Louis-Auguste LEPERE (Paris, 1849 - Domme, 1918)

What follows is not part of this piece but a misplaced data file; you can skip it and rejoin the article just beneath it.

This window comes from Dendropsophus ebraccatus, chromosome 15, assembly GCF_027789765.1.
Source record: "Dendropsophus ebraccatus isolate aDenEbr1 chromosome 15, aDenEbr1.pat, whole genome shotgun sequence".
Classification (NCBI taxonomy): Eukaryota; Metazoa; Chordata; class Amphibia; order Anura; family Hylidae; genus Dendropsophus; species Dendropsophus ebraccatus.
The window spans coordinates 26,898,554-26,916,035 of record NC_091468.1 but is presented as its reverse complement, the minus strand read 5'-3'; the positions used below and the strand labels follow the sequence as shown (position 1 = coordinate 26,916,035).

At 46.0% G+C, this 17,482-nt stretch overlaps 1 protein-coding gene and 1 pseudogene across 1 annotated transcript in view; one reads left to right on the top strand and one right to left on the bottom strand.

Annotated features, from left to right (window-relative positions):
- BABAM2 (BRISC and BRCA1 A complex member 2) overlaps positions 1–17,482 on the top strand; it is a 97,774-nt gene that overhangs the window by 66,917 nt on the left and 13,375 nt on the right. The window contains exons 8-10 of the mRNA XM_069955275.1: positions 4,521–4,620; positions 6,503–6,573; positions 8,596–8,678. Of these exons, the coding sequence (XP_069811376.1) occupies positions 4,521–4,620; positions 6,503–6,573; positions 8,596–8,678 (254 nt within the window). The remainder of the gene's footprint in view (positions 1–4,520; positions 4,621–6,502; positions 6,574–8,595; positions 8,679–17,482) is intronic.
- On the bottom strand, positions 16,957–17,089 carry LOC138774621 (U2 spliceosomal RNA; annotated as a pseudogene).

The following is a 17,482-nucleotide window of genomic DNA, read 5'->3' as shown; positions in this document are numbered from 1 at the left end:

Auguste Lepère began his career as an illustrator and engraver for various publications in Paris, including the Magasin Pittoresque, La Revue Illustrée and L’Illustration; he also contributed illustrations to the Graphic and Black and White magazines in London and Harper’s in America. Lepère first exhibited as a printmaker at the Salon of 1876. In the early part of his career he produced engravings characterized by a fine and delicate line. Around 1889 he took up the woodcut, and in the same year produced several prints of views of monuments of Paris erected for the Exposition Universelle. Among the books illustrated with etchings by Lepère was Georges Montorgueil’s Paris au hasard, published in 1895. The previous year, Lepère had entered into an exclusive arrangement with the print dealer and publisher Edmond Sagot, who from then onwards received his entire output for sale. In 1905 Alphonse Lotz-Brissonneau, a patron and close friend of the artist who had assembled an almost complete collection of Lepère’s graphic work, published a catalogue of his etchings and woodcuts. Three years later Lepère was given the honour of a lifetime retrospective exhibition of his work in one room of the Salon des Beaux-Arts.